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successful time traveling
Jan Gabarekl The Hilliard Ensemble
By John Goodin
Imagine a chapel in the Swiss Alps, say around 1540. An especially gifted group of monks is rehearsing some difficult, modern vocal music. In walks some guy with a strange instrument (soprano saxophone) who starts improvising a fifth part to the carefully composed four-part piece "Parce mihi domine" from the Officium defunctorum recently composed by Christobal de Morales. It's beautiful! Like something from the future.
The piece ends. Without speaking, the group begins to sing an old piece from 14th Century Czechoslovakia. The stranger, obviously not a local (he's from Norway), unpacks a larger horn (tenor sax) and creates a new, long-toned bass line in harmony. The monks nod to one another and smile. The hours pass.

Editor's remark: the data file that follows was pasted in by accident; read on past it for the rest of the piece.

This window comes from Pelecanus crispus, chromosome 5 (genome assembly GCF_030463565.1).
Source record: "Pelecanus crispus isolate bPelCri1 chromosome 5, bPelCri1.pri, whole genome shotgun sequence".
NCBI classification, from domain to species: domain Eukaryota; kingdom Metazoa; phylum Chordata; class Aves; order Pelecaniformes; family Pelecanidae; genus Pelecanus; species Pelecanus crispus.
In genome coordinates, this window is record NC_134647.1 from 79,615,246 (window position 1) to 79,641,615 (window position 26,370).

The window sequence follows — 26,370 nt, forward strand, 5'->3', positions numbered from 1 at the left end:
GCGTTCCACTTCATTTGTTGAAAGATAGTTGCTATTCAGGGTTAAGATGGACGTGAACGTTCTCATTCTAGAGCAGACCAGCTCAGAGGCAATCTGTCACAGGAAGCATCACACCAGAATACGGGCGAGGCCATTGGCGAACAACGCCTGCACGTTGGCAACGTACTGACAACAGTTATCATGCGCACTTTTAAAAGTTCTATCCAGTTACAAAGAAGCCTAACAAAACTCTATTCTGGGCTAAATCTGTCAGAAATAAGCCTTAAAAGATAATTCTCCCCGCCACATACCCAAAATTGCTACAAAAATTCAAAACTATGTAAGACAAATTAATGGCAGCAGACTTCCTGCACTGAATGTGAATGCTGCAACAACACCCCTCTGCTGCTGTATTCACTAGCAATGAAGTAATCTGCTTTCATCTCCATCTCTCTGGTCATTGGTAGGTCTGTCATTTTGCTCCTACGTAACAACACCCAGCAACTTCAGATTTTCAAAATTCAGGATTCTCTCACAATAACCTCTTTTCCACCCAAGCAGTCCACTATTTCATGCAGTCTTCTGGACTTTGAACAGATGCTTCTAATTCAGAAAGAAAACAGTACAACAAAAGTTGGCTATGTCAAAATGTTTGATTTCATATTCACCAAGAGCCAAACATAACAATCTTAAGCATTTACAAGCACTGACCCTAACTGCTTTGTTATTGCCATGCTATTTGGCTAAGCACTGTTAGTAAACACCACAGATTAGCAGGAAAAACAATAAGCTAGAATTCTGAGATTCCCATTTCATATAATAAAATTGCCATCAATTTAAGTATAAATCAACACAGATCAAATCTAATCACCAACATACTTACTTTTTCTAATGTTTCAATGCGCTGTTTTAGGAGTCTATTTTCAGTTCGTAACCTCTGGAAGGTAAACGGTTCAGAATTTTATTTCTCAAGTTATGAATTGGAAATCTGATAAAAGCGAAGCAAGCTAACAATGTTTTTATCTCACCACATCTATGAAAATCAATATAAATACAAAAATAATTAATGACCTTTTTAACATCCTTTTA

Manfred Eicher, Mr. ECM, had this vision and persuaded the renowned Hilliard Ensemble and the brilliant Jan Garbarek to bring it to life for himself and for us. I guarantee that you've never heard anything like this before.
Officium isn't some jazzed-up version of Renaissance and Medieval sacred vocal music. The Hilliard Ensemble sing these pieces straight, with clarity, discipline and feeling. Garbarek doesn't just try to play along in a pretty way. He brings his 20th Century vocabulary to the altar and creates a powerful synthesis of ancient and modern spiritual yearning. This synthesis is worthy of your attention.